Tina Nordström (have to be careful here... she sometimes does some gnarly things with animals/fish that are far too recognizable in their pre-cooked state, nice breezy on-screen persona, though, and she's usually cooking with an aesthetically pleasing body of water or green field in the background)

Caprial and John (nice people, seem happy together, good friendly show with an emphasis on Pacific Northwest ingredients and spirit. Sometimes wonder whether they rip each others eyes out when the cameras stop rolling)

Thursday, May 11, 2006

"The Shriek"

I got home early enough tonight to catch the girls and get the shriek. Not really anything else in the world like it and there is no way any words I string together here will do it justice. (Parents out there know what I'm talking about, I presume especially fathers with daughters, so I'm not making myself out to be special here or anything) The experience of walking into the house or up the stairs and at the instant of recognition hearing a couple of little girls SHRIEK "DADDY... DADDY... DADDY'S HOME... DADDY... DADDY!" in unison for a brief moment and then independently, machine-gun rat-a-tat style, two little beings clamoring to be the first to secure some individual and undivided attention.

This is typically followed by hugs and kisses and some kind of unifying moment so no one wins and no one loses, or at least a good honest attempt to be fair and equally attentive. Nothing like the shriek. My own little Beatlemania moment... Sir Paul got 50,000 anonymous strangers in Shea screaming at the top of their lungs, I have Madison and Ava at the top of the stairs. No complaints.

Apple Product Suggestion

I got my first iPod as a Christmas gift from Gwen and the girls in 2003, after coveting the device for about a year.


When I opened it up that morning I wasn't disappointed... the packaging was cooler than anything I'd seen before. I hadn't been this excited by a new consumer electronics device since I bought my Palm V in the late 1990s. To me, the iPod was one of those things you sort of couldn't believe you were allowed to own, so far ahead of anything else out there and so transformational in terms of your personal experience... STACKS of cds all fit into this little thing the size of a deck of cards, and you had them with you anywhere, anytime... it was unbelievable.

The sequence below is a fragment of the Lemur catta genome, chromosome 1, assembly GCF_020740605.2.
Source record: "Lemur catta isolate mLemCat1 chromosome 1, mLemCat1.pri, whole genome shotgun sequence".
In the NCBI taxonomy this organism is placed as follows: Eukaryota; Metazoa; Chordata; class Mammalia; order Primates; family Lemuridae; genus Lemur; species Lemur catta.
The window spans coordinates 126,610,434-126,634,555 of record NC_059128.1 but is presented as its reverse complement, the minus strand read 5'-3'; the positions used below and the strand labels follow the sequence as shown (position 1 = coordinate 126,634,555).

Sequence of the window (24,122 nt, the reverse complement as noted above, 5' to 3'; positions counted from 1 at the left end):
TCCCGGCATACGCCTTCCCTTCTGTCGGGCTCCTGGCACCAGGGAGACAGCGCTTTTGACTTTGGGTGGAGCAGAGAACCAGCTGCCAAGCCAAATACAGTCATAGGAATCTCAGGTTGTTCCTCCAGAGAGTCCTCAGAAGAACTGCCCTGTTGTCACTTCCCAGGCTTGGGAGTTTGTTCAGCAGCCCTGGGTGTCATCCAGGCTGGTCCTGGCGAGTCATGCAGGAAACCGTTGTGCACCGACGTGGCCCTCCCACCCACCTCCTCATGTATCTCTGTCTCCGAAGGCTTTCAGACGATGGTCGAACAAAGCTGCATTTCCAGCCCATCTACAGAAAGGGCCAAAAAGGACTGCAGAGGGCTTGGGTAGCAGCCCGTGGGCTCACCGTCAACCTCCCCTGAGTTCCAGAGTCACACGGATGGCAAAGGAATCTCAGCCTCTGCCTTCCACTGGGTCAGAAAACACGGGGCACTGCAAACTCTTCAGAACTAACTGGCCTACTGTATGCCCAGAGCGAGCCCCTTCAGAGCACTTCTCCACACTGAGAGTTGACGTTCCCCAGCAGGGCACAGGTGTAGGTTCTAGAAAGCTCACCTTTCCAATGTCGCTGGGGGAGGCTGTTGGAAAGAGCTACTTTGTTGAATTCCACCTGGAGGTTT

It was also terrific in the car with the girls because we put all of their music on the thing as well... Baby Bach, Barney, Dora, Laurie Berkner, Green Day, it all went on the iPod. And from about the age of three, whenever Madison heard a new song she'd immediately ask if I had it on my iPod. We'd download songs from iTunes and listen to them on our morning drive to her school.

Earlier this week we were on our morning drive and I was clickwheeling at her request to "Since U Been Gone" by Kelly Clarkson. Before I got the song going she asked, "Daddy, do you have the words from songs on your iPod?" I told her no, just the name of the song and the artist/performer, but as the day went on I kept thinking about her suggestion, which really made a lot of sense particularly since the one thing you really lose through the iPod/iTunes experience is the cd art/lyrics. They've started including these "digital booklets" with some new releases but I've never been able to figure out how they work and their most significant manifestation for me has been "failed to load" error messages when I sync up the iPod. Madison was onto something... a new capability and option on the iPod that would enable the device to scroll lyrics to the songs as they played.

This was the kind of thing I would have loved to e-mail to Steve Jobs directly, but I don't have his address. I did a quick Google search and found numerous people speculating on how to reach him, but nothing seemed too reliable. I work in media relations so I naturally gravitate to the press people anyway, and found an e-mail address for a guy in Apple's corporate communications department and sent along Madison's idea along with a nice and truthful accounting of how much we loved the company and particularly the iPod.